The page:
“Someone takes years of their life trying to figure something out and then they put it in a book you can digest in a few hours. It’s like you get to absorb the souls of the smartest and most successful people.” — Ayodeji Awosika

Reading saved Ayodeji’s life. The year of his change, he read 75 books. He reads everyday, about everything. Megan Holstein read 77 books in 2019. Dan Moore reads everyday, as much as he can.

Books have the power to teach, educate, change lives, inspire and go much further than what you thought possible. Whether fiction or non-fiction, they transport you to a realm of limitless possibilities. Books can truly show you the way to a new life, to a new you, and also to a new way of seeing things.

“Read the works of far greater minds than your own.” — Anastasia Basil

I asked a lot of my guests about their number one productivity/self-improvement book recommendation. The same books were mentioned multiple times by different people. Coincidence? I don’t think so.

  1. How to Win Friends and Influence People by Dale Carnegie, mentioned 3 times
  2. The Miracle Morning by Hal Elrod, mentioned 2 times
  3. The Alchemist by Paulo Coelho, mentioned 2 times

In total, 28 books are mentioned in the 50 interviews.

6. Systems over goals

When I asked Anthony Moore: “How do you find the drive to keep going when it would be so easy to rest on your laurels, watching TV?”, he started his answer by saying this:

“It’s much harder to stay king of the hill than it is to climb the hill. Climbing the hill feels fun, competitive. You’re beating people around you, you’re striving and doing great. But once you’re there, it’s a bit like: Well, now what?”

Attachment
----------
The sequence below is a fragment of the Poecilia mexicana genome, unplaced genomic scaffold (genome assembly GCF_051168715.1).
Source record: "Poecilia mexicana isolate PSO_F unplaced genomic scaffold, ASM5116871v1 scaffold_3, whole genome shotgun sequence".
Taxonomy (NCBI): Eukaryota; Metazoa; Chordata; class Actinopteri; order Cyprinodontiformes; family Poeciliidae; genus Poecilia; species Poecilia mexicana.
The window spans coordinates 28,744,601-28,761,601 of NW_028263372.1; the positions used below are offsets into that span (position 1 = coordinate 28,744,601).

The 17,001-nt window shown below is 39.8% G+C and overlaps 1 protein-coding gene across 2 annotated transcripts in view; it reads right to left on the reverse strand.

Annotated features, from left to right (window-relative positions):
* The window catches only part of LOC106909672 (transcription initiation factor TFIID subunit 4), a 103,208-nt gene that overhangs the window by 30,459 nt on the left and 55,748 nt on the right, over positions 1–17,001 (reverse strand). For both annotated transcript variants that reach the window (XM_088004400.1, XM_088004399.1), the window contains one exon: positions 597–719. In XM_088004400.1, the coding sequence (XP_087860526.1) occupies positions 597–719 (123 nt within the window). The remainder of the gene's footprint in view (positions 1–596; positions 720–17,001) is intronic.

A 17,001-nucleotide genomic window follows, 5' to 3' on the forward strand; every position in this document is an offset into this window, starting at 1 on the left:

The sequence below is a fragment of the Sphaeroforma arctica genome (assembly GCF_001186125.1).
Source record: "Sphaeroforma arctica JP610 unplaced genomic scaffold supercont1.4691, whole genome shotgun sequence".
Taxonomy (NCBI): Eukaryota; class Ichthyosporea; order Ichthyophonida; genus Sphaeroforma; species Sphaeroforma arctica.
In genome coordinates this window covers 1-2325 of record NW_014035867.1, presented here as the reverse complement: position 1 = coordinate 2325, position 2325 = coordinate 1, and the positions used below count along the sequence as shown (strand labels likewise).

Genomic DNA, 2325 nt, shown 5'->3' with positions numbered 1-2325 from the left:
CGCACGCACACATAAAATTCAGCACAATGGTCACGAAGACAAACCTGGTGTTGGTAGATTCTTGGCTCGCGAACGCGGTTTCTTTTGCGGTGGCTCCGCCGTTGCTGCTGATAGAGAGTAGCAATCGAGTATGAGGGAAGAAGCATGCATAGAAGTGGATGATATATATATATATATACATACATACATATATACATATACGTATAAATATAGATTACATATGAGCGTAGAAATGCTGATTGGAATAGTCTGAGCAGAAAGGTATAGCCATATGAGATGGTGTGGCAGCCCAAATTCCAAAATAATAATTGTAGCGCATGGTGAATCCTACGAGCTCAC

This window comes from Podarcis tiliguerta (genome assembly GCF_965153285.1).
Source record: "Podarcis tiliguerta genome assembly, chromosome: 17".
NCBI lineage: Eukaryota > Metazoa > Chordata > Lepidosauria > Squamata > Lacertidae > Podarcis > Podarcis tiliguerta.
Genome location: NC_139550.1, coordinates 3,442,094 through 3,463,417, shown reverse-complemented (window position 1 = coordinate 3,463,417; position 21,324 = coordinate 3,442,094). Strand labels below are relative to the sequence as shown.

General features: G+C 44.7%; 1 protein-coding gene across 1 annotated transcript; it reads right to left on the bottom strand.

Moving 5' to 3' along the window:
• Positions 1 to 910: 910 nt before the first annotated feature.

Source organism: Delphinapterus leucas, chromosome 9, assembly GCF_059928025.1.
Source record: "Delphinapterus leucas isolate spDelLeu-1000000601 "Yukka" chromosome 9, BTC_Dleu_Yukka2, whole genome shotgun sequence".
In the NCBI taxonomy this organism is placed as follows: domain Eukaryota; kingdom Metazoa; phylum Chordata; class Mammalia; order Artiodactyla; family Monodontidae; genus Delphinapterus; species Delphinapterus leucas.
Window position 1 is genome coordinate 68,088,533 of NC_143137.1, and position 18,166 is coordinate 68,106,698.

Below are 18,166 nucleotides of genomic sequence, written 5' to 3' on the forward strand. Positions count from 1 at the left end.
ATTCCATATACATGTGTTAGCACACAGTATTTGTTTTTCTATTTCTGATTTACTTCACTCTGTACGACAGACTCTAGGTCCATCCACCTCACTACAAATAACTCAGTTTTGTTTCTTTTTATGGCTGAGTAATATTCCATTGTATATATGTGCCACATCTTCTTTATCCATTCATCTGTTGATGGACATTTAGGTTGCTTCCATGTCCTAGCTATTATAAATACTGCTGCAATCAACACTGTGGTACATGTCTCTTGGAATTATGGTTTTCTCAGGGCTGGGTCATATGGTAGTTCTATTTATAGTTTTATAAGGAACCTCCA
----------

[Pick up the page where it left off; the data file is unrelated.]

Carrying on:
Anthony has a point here. The truth is, he doesn’t even think of it as “resting on his laurels” versus “working hard”. He just focuses on doing the work every single day.

Thinking of success as a competition and a series of goals can work for some people. But most of the time, it’s a recipe for feeling stressed, anxious, and like you’re always behind on schedule.

Instead, focusing on the journey (rather than the outcome) will help you feel like you’re always learning and moving forward. The results you want to achieve shouldn’t be tied to your goals, but to the system you put in place to get where you want to be.

If you keep working at your craft, keep improving, and focus on the long-term progress, you will get results whether you have goals or not. What matters is to put in work, the rest happens automatically. Jordan Gross had a great way of summarising the “systems vs goals” approach:

“The way that I view goals is by not so much focusing on the goal itself, but rather on me becoming the person who has the best opportunity to achieve that goal.”

When I asked Darius Foroux: “What tips do you have for people who struggle to start working on the projects they have?” he had this to say:

We can’t do everything in one day. But we can achieve a lot over a long period of time. That all starts with making daily progress.

7. Exercise